The Japanese invented this technique hundreds of years ago, calling it “shou sugi ban” or “yakisugi”.
The idea is to burn the surface of wood to a varying degree of char. An important influence in modern exterior timber cladding design, the blackened effect is achieved through a process involving the use of an open fire to leave timber with a charred, blackish finish. Abodo use industrial blowtorches to replicate this effect.
The charred surface can be left completely untouched, can be heavily or lightly brushed, and can be sealed with a clear coat or oil. This charred surface is then decay, insect, weather, UV and fire resistant – but most importantly, aesthetically unique, striking and beautiful.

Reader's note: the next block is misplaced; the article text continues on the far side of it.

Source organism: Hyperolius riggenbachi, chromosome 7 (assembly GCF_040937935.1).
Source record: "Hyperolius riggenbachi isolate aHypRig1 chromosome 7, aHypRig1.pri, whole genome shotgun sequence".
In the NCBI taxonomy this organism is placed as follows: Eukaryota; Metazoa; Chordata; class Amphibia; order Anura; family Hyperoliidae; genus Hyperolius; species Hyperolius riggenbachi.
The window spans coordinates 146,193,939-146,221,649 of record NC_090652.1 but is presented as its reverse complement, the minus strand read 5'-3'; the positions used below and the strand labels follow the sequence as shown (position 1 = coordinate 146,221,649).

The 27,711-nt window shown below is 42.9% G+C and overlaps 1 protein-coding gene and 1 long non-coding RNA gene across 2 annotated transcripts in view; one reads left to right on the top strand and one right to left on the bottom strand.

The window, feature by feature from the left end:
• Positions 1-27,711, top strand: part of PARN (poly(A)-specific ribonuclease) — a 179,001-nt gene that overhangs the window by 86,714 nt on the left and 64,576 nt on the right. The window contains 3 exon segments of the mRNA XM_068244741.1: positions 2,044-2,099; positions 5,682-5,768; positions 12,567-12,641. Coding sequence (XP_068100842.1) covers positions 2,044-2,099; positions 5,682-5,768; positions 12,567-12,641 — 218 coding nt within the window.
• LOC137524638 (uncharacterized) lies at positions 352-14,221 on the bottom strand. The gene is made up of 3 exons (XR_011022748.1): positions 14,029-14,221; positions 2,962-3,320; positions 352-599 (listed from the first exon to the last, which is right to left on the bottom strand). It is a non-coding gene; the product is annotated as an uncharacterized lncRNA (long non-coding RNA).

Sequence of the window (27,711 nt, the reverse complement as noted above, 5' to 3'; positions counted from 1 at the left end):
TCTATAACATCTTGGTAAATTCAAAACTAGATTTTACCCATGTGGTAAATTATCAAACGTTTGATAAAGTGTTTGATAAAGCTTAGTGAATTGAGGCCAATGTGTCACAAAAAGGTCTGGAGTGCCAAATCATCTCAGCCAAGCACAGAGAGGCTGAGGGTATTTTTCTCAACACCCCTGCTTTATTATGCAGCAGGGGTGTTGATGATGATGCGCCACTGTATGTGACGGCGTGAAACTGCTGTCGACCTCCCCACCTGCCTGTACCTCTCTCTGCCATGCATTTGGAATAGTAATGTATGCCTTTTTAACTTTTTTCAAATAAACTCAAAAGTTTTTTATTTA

Charred, or blackened timber is now trending in exterior cladding design and is achieved in different ways. When used for multi-depth cladding, it simultaneously conveys rustic charm while accentuating the contemporary lines of a structure.
See some example houses clad with charred timber:
In the interest of our sustainability and transparency goals, we commissioned an EPD review for a number of key joinery timbers.
A Wanaka local, Kate brings a passion for sustainability and design to her role at Abodo’s Cardrona showcase.
All at Abodo thank you for your business and continued support in 2023.